(4 out of 5 stars)
"`Nothing Personal', as this movie was originally and more aptly titled, is a low-key, darkly funny and engaging depiction of a dysfunctional 'family' of professional assassins in the throes of an internal power struggle. Claire (Kyra Sedgwick) and Nick (Stanley Tucci), a killer team with a romantic past, are sent to retrieve a wayward money-runner who has sold-out their boss (Robbie Coltrane). Thrust into the middle of a plot involving shifting alliances, challenged loyalties and crooked self-actualization theory, the attentive veiwer will be rewarded with many small moments that add up to a movie more substantial than it appears at first blush.Strong points: The Hoebers' taut script; Director Leitzes' willingness to allow us to deduce much of the movie's background story w/out condescending paint-by-numbers scenes or lame expository dialogue; an effective cast featuring Sedgwick and Tucci's gently expressed adult partnership facing an inexorable fate; Philip Seymour Hoffman's unctuously ambitious provocateur; John Ritter's brief but effectively weighty performance; and perhaps most impressive, Robin Tunney's momentum building depiction of the consistently underestimated `Kitty'.Weak points: Coltrane's `Boss' seems a bit scattered and inexplicably motivated; a few loose ends in the plot; a vaguely un-anchored setting devoid of police, witnesses or collateral damage.$8.50 moments: Response of two assassins to being ordered to kill Nick; Claire's turn-about at the tree (and the little boy who drops in); Nick's impression of Elmer Fudd.This movie's outlook and humor is reminiscent of some of the lack of "honor among thieves" and violence-based humor seen recently in `Out of Sight' and `Grosse Pointe Blank' (admittedly better movies). So, if you enjoyed those `adult' comedies, I'd wager you won't regret spending ninety-odd minutes with `Montana'."$8.50 moment": the point in a movie when you feel you definitely got your money's worth (value determined by the current average cost of a movie ticket in NYC)."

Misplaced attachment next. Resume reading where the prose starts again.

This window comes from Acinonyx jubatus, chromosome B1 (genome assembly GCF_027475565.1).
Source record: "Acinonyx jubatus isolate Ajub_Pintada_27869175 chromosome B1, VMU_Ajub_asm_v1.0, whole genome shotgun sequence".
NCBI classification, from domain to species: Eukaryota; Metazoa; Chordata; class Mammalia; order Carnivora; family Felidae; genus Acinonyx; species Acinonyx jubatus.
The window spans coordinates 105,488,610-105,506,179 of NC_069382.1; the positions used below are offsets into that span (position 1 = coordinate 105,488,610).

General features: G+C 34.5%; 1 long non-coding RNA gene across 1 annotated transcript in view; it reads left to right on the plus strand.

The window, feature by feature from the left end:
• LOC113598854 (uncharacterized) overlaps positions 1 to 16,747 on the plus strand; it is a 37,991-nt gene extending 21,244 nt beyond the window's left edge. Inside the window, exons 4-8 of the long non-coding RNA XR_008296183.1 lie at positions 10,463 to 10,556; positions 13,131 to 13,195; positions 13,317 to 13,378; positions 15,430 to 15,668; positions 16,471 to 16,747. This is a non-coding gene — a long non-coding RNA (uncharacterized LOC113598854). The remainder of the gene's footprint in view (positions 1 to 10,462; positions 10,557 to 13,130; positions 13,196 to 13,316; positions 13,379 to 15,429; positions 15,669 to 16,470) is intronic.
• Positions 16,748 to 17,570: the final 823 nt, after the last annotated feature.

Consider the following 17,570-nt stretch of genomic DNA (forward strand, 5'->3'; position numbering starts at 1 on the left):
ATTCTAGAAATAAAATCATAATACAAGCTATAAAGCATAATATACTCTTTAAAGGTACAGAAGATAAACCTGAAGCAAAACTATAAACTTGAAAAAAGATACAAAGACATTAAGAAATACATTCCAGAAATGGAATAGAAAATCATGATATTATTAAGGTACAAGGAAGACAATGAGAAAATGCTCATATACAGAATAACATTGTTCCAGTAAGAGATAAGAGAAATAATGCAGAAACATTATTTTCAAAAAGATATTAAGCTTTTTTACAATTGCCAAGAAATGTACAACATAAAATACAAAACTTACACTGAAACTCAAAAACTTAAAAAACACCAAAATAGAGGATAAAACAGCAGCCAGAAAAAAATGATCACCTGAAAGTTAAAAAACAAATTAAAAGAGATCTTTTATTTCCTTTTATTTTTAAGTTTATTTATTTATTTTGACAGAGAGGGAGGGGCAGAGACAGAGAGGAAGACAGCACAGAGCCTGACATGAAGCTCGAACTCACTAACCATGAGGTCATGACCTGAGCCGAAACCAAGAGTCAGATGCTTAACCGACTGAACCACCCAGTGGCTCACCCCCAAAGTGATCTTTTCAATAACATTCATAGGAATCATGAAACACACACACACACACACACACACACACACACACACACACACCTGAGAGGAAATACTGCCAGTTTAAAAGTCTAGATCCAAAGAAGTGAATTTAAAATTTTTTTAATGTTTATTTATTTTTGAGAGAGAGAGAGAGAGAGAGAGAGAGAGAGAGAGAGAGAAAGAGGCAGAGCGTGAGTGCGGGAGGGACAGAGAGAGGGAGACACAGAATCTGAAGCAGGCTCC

MarianaP | Lisbon, Portugal | 11/21/2003
(4 out of 5 stars)
"I liked the laid back feel it has.
What I remember most about the movie is the couple and their relationship. I like them because they are witty and strong, and they love each other in a sweet, loyal way that is the total opposite of the saccharine, phony romances I keep seeing in Hollywood films. They are grown-ups and they look like real people and they're charismatic individuals. That's a very needed break from all the bratty, spoiled silly, no-brain teenage movies the movie industry tries (to no avail) to force down my throat.
If it were a samurai movie or something, placed in such an alien and exotic place that your moral code somehow doesn't apply anymore, I wouldn't wonder "Why am I rooting and feeling for a couple or payed assassins?" But although it is placed in our world and our time it's like it's another dimension where it's OK for criminals to be talking to you about morals. They make me want to believe, which just might be the best compliment one can pay to a movie.
I would definitely buy it. And the boss is the giant in Harry Potter."
You gotta love it
John Schowalter | Hamden, CT USA | 05/02/2004
(5 out of 5 stars)
"It is easy to see why this movie has with DVD reached cult status. It is John Woo perfect on the conflict between loyalty and integrity, with only two-thirds of the blood. "I love bananas because they have no bones and I hate peaches, because they have stones" - you gotta love it."
Fabulous work by a young talented director
MarianaP | 01/30/1999
(5 out of 5 stars)
"Guns, Blood, Deceit, Lies=Really Cool Flick What a powerful role for a woman- we need to have more of these characters. An exemplary movie by this first time female director. You go girl!!!"